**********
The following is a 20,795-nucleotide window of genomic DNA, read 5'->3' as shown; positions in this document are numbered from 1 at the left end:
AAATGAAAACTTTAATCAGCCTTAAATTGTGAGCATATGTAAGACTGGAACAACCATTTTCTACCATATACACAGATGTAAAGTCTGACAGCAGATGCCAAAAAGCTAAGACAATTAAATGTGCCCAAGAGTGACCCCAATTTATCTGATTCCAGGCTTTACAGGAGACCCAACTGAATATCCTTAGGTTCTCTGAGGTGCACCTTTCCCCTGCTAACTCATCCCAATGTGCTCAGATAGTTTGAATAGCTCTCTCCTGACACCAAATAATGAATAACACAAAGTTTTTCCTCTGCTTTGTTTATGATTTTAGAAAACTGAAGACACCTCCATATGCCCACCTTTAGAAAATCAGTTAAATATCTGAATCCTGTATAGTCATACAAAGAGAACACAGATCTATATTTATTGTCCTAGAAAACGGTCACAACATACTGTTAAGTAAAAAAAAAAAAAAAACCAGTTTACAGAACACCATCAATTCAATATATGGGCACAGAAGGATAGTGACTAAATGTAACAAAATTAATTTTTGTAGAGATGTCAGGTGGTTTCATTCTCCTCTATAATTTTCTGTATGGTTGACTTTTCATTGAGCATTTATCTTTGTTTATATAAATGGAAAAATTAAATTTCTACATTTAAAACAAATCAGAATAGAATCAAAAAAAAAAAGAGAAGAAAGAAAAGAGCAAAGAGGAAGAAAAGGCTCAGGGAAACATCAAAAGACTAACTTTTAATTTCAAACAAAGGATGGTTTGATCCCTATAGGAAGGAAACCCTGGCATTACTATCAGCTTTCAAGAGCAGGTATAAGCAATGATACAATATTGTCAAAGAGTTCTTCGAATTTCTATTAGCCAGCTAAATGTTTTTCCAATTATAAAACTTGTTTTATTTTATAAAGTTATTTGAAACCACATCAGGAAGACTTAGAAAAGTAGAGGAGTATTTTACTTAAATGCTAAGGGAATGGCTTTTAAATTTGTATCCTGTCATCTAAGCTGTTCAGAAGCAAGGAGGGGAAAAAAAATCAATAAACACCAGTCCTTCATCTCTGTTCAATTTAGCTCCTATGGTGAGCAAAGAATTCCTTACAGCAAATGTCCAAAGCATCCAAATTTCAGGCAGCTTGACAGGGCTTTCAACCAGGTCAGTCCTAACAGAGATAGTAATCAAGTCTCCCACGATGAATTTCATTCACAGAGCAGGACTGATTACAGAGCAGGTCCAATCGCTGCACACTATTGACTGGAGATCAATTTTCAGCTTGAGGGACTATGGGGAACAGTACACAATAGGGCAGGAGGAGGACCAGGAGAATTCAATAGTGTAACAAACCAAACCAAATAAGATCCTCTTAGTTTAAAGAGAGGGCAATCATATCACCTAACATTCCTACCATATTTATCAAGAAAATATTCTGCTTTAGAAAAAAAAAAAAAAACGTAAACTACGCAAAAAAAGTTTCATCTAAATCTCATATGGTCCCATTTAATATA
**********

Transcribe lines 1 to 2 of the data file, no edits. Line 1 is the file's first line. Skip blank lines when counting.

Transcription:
The following is a 20,795-nucleotide window of genomic DNA, read 5'->3' as shown; positions in this document are numbered from 1 at the left end:
AAATGAAAACTTTAATCAGCCTTAAATTGTGAGCATATGTAAGACTGGAACAACCATTTTCTACCATATACACAGATGTAAAGTCTGACAGCAGATGCCAAAAAGCTAAGACAATTAAATGTGCCCAAGAGTGACCCCAATTTATCTGATTCCAGGCTTTACAGGAGACCCAACTGAATATCCTTAGGTTCTCTGAGGTGCACCTTTCCCCTGCTAACTCATCCCAATGTGCTCAGATAGTTTGAATAGCTCTCTCCTGACACCAAATAATGAATAACACAAAGTTTTTCCTCTGCTTTGTTTATGATTTTAGAAAACTGAAGACACCTCCATATGCCCACCTTTAGAAAATCAGTTAAATATCTGAATCCTGTATAGTCATACAAAGAGAACACAGATCTATATTTATTGTCCTAGAAAACGGTCACAACATACTGTTAAGTAAAAAAAAAAAAAAAACCAGTTTACAGAACACCATCAATTCAATATATGGGCACAGAAGGATAGTGACTAAATGTAACAAAATTAATTTTTGTAGAGATGTCAGGTGGTTTCATTCTCCTCTATAATTTTCTGTATGGTTGACTTTTCATTGAGCATTTATCTTTGTTTATATAAATGGAAAAATTAAATTTCTACATTTAAAACAAATCAGAATAGAATCAAAAAAAAAAAGAGAAGAAAGAAAAGAGCAAAGAGGAAGAAAAGGCTCAGGGAAACATCAAAAGACTAACTTTTAATTTCAAACAAAGGATGGTTTGATCCCTATAGGAAGGAAACCCTGGCATTACTATCAGCTTTCAAGAGCAGGTATAAGCAATGATACAATATTGTCAAAGAGTTCTTCGAATTTCTATTAGCCAGCTAAATGTTTTTCCAATTATAAAACTTGTTTTATTTTATAAAGTTATTTGAAACCACATCAGGAAGACTTAGAAAAGTAGAGGAGTATTTTACTTAAATGCTAAGGGAATGGCTTTTAAATTTGTATCCTGTCATCTAAGCTGTTCAGAAGCAAGGAGGGGAAAAAAAATCAATAAACACCAGTCCTTCATCTCTGTTCAATTTAGCTCCTATGGTGAGCAAAGAATTCCTTACAGCAAATGTCCAAAGCATCCAAATTTCAGGCAGCTTGACAGGGCTTTCAACCAGGTCAGTCCTAACAGAGATAGTAATCAAGTCTCCCACGATGAATTTCATTCACAGAGCAGGACTGATTACAGAGCAGGTCCAATCGCTGCACACTATTGACTGGAGATCAATTTTCAGCTTGAGGGACTATGGGGAACAGTACACAATAGGGCAGGAGGAGGACCAGGAGAATTCAATAGTGTAACAAACCAAACCAAATAAGATCCTCTTAGTTTAAAGAGAGGGCAATCATATCACCTAACATTCCTACCATATTTATCAAGAAAATATTCTGCTTTAGAAAAAAAAAAAAAAACGTAAACTACGCAAAAAAAGTTTCATCTAAATCTCATATGGTCCCATTTAATATA